According to HSE investigators, the truck overturned because the skip it had been lifting had not been secured properly to it, unbalancing the large vehicle and causing it to upend. Mr Vickers’ employer was found to be in violation of several Health and Safety rules and has been fined an absolute fortune of some £420,000 in combined fines and court costs, but there could very well be even more costs on the horizon for the construction firm in the event that Mr Vickers’ surviving family members decide to sue the bloody trousers off the firm – and if you ask me, it’s more than even money that they will try to squeeze every penny they can from Adis Scaffolding!

Luckily the next incident in the news wasn’t fatal, though this doesn’t minimise the amount of suffering the poor man went through when an accident left him with a damaged eye and broken cheekbone when an air hose whipped his face. The injured man – whose identity has been kept a secret due to legal and privacy reasons – was busily cleaning a paint fume filter for the European branch of multinational firm Faltec when he disengaged the air hose of his sprayer without venting it first, which caused the terribly painful incident.

The HSE investigated this incident as well, discovering that Faltec didn’t give enough instruction to the worker regarding how to operate the sprayer, especially when it came to warnings about disconnecting a pressurised air hose. The employee never received the proper training or information, HSE inspectors determined, and as a result the poor man suffered life-changing injuries; the incident left him with permanent damage to one eye, resulting in visual impairment!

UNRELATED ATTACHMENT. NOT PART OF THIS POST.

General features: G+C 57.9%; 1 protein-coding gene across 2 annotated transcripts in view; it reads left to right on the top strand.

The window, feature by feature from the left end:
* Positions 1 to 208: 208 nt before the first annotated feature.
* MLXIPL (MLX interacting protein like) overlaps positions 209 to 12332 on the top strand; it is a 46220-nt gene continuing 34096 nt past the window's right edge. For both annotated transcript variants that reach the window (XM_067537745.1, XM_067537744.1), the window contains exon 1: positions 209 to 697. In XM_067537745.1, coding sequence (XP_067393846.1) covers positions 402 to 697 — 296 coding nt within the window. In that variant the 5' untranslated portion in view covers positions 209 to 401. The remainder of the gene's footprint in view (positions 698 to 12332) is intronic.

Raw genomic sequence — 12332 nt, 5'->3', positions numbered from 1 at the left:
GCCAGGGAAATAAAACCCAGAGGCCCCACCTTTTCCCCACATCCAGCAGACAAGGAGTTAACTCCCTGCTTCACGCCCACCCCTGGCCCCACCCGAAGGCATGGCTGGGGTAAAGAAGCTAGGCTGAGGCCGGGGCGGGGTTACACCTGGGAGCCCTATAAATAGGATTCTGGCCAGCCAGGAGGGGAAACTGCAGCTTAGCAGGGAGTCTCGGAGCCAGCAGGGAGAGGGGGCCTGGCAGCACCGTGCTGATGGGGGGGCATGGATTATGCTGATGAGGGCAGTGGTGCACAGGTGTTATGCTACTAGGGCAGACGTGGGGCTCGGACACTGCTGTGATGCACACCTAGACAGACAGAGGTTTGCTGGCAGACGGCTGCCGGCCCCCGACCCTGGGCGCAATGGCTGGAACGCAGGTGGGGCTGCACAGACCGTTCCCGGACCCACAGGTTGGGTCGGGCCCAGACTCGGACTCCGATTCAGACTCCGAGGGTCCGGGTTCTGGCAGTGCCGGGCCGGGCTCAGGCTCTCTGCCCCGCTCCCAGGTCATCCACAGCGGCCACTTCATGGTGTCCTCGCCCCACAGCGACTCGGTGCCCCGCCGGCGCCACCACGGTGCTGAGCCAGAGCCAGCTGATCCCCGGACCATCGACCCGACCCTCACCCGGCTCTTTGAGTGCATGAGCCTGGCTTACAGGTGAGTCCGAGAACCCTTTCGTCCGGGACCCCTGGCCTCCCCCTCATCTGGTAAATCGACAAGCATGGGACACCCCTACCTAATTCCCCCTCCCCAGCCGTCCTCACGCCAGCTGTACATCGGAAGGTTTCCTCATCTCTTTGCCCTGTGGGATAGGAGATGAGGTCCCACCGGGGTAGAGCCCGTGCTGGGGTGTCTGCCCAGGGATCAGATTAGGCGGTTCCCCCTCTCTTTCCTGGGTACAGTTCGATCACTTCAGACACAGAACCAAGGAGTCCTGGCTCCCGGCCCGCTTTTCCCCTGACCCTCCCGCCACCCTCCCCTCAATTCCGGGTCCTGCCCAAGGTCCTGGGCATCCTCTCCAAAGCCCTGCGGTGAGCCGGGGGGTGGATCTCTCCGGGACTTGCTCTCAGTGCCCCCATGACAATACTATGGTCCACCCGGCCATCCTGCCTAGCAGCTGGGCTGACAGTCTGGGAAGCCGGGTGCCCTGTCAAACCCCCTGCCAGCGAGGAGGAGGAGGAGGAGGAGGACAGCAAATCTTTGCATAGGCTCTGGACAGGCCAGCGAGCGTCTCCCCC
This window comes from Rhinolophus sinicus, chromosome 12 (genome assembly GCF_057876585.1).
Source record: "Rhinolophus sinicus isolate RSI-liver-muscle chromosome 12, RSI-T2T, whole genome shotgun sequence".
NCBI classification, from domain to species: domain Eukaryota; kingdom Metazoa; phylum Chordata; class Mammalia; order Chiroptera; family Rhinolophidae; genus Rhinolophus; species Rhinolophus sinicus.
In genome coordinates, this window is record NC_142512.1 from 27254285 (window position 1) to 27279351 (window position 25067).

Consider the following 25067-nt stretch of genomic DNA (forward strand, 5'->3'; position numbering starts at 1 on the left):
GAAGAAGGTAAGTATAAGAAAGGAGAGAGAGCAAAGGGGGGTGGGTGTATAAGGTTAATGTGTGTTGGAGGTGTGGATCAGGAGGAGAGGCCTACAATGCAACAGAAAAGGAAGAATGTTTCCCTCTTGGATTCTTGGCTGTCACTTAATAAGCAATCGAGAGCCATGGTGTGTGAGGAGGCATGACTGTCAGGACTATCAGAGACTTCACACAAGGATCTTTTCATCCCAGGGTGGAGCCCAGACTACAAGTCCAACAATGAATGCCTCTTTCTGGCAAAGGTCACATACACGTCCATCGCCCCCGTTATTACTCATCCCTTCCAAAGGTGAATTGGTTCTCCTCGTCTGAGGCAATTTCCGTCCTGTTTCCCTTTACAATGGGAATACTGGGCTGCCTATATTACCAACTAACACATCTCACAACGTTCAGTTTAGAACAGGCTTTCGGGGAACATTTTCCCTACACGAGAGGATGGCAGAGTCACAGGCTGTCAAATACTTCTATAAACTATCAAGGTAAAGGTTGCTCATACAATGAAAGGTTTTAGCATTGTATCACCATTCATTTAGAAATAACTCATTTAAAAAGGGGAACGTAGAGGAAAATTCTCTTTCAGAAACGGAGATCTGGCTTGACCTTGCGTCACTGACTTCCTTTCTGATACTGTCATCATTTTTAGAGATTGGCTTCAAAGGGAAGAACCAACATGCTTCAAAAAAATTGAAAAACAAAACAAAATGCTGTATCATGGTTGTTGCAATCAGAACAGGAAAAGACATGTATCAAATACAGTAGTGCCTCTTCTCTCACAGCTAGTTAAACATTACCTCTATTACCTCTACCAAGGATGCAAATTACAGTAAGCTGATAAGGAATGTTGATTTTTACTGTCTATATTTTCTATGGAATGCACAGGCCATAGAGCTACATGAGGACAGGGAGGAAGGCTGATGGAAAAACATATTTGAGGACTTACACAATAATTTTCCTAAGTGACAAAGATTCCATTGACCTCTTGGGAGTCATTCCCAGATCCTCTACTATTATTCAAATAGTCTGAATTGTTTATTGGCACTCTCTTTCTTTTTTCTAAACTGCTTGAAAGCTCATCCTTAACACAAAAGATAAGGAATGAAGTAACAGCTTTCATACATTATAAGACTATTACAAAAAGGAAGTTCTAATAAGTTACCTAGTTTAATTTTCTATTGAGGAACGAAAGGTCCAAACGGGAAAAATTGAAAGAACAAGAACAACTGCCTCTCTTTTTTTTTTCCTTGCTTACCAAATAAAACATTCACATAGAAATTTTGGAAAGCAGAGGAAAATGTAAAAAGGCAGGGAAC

If there’s anything that will be an expensive personal injury compensation claim, it’s going to be that one once the injured worker gets time to find a decent injury lawyer. I don’t envy Faltec Europe at all – they’re going to be taken to the cleaners!

It’s no fun at all being the victim of a serious injury, now is it?

Industry news roundup: week ended 10 June 2013:

Much has been said about the massive personal injury compensation payouts that accident victims can get, but the pain of injury isn’t exactly fun, you know.

In fact, there were two major news stories this week recounting how people have been privy to massive damages awards thanks to their hard-working personal injury solicitors. Both payouts were well over £1 million, but it’s not like these claimants are going to be sitting back and living the good life now – they have serious medical conditions that need looking after; this cash goes towards such care, not an all-expenses holiday somewhere sunny and warm.

Think about it: do you think it was fun for poor Rebecca Coles to collide with a boat as she was being towed in an inflatable ring in Suffolk on the River Orwell? The 19 year old was injured so badly that a piece of her skull had to be removed in order to help her recover – and that recovery includes permanent mobility impairment as well as reduced hearing and vision thanks to her brain injuries – so don’t think that the £1.37 million being paid to her is going to be living the high life any time soon.